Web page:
FIG. 2 shows the hardware of a cache typically necessary for hit or miss determination. The cache uses tag memory 10 separate from its data memory (not shown) to remember the tag fields of the addresses of the main memory contents that it presently holds. When the processor performs a memory access, the index field of the address is used to address the tag memory. The output data from the tag memory is then compared bit by bit with the tag field of the main memory address in comparator 20. If the two fields are identical, a hit has occurred, comparator 20 will produce a "hit" output signal, and the corresponding data will be supplied to the processor from data memory. If the fields are not identical, it is a miss, and main memory must be accessed. Added details of such a cache memory arrangement may be found, for example, in U.S. Pat. No. 4,197,580.

FIG. 3 shows a prior art arrangement for performing a parity check over the tag field. Tag memory 10 is accessed, and the resulting parity data is sent to a parity checker 30. The "hit" signal is the logical AND of the tag comparison of comparator 20 and the parity check. The major liability of this design is the fact that the tag memory access and the parity check--the slowest functions shown--are performed serially. Because the tag comparison is faster than the parity check, the critical path from processor address to the "hit" signal is the tag memory access plus the parity check plus the AND gate 40.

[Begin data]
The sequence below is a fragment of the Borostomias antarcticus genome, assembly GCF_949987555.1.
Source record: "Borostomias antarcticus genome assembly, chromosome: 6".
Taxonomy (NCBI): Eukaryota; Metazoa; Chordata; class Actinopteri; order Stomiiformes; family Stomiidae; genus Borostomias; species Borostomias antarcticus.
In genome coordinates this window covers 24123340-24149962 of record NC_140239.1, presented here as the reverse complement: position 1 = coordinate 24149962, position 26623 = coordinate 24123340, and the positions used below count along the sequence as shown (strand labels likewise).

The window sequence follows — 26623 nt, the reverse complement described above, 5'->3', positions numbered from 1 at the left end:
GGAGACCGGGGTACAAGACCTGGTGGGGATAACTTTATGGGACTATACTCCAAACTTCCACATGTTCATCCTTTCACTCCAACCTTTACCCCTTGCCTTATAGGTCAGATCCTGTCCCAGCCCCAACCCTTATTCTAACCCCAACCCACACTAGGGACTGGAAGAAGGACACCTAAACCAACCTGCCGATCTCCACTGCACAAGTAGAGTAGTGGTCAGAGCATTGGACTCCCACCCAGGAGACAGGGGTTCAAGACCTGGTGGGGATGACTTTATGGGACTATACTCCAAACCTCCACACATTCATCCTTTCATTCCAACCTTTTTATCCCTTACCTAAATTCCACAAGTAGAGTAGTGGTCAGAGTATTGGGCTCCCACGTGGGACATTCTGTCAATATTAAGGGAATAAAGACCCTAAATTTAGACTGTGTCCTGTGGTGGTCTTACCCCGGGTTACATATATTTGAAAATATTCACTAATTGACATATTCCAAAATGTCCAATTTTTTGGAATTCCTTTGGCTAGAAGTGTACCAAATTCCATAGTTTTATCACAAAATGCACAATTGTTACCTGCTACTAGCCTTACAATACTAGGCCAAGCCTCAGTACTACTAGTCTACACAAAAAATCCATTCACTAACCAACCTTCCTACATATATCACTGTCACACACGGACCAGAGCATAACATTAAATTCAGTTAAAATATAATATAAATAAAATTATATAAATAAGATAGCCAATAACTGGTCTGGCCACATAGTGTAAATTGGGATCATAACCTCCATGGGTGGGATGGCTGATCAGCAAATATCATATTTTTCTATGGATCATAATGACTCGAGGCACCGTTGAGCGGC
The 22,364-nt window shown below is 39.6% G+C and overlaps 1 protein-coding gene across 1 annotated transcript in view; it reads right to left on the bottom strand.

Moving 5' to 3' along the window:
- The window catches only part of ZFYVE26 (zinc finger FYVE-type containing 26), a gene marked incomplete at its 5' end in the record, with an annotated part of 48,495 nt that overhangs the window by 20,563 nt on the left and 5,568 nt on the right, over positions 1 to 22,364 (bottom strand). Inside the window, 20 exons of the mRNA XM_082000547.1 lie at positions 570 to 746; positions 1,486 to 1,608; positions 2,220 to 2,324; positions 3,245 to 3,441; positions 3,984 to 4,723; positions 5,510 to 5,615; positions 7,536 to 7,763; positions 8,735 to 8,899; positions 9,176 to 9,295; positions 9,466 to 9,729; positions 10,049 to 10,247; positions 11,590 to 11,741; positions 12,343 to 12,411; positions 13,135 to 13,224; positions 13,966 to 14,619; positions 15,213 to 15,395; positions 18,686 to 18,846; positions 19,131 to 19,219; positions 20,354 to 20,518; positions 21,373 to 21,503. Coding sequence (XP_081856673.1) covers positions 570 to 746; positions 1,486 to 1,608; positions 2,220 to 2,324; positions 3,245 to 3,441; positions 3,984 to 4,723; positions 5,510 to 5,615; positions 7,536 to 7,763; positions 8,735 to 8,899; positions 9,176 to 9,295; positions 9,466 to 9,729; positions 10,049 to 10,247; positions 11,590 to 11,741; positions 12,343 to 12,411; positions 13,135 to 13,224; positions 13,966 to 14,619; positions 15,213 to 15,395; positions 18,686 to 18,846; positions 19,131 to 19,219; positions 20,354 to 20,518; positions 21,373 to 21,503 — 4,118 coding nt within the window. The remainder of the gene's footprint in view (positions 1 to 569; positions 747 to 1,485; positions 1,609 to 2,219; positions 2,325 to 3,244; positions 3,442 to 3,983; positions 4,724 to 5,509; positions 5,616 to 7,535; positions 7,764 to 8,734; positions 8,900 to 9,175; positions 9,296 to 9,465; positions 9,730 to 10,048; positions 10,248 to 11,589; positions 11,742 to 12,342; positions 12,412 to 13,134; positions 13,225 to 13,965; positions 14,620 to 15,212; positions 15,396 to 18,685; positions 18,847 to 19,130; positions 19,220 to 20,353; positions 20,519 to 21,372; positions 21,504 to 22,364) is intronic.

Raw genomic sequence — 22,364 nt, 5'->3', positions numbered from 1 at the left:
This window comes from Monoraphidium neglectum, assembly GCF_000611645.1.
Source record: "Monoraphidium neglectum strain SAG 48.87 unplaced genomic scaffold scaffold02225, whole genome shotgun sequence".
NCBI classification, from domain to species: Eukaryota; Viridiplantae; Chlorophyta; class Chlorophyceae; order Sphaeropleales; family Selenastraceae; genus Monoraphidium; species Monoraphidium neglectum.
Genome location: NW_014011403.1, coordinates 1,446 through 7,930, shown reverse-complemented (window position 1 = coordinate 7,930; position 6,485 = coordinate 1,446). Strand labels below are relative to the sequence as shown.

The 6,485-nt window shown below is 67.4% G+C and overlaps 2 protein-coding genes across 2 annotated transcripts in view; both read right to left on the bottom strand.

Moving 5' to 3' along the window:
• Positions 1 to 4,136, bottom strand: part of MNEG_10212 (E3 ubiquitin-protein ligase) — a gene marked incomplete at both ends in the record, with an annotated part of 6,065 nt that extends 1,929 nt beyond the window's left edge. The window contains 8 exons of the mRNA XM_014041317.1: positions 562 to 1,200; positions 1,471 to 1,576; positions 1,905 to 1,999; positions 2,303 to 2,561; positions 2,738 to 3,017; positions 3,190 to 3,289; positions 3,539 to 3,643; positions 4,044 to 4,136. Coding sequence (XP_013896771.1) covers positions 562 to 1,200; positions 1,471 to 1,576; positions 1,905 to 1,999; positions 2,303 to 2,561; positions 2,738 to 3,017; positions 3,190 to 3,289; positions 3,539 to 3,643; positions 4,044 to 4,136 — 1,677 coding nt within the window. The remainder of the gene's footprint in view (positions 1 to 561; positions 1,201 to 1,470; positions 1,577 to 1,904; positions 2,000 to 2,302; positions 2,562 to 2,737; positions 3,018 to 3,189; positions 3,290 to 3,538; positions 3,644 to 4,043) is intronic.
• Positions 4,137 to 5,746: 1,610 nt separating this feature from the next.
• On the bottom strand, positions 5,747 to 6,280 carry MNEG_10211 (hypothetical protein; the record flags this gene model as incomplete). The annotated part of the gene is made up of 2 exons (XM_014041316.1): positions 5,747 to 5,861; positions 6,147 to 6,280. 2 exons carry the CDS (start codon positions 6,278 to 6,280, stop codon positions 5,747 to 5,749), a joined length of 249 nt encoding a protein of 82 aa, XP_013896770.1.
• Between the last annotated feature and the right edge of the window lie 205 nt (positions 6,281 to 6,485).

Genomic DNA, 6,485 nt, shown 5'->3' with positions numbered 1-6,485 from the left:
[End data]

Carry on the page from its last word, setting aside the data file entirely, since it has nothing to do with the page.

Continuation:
FIG. 4 shows an implementation of the present invention. Here, a parity bit is generated in parity generator 60 over the tag field supplied by the processor. This bit is compared at comparator 50 with the parity bit stored in the tag memory 10. The tag fields from the processor address and the tag memory are also compared, as before, in comparator 20. Now, the "hit" signal is the logical AND of the tag comparison and the parity bit comparison. Therefore, this signal behaves the same as in the prior art design. That is, it will be asserted if, and only if, the tag fields match and the parity is correct over the stored tag. The advantage in the present embodiment design is that the tag memory access and parity generation occur simultaneously. Assuming that the parity generation is faster than the memory access, the critical path is now the memory access plus the tag comparison plus AND gate 40. The tag comparison has replaced parity checking in this equation. This results in faster cache operation.

An additional asset of this arrangement can be seen when the tag memory 10 is to be written by the tag field supplied by the processor as shown in FIG. 5. The parity generator 60 is now well positioned to generate the parity bit which will be written into the tag memory over conducting path 80, along with the tag field from the processor over bus 70. In the prior art design, an additional parity generator would probably be required.

The implementations of the present invention as set forth herein are exemplary only and are not intended to be exhaustive. Other arrangements may be implemented by those skilled in the art without departing from the spirit of the invention.

Patent Citations
Cited PatentFiling datePublication dateApplicantTitle
US3789204 *Jun 6, 1972Jan 29, 1974Honeywell Inf SystemsSelf-checking digital storage system
US4197580 *Jun 8, 1978Apr 8, 1980Bell Telephone Laboratories, IncorporatedData processing system including a cache memory
Non-Patent Citations
Reference
1 *IBM Technical Disclosure Bulletin, Distributed Address Checking, F. J. Aichelmann, 4/76, vol. 18, No. 11.
2 *IBM Technical Disclosure Bulletin, Microcode Integrity Checking, P. Favre, Apr. 1978, vol. 20, No. 11B.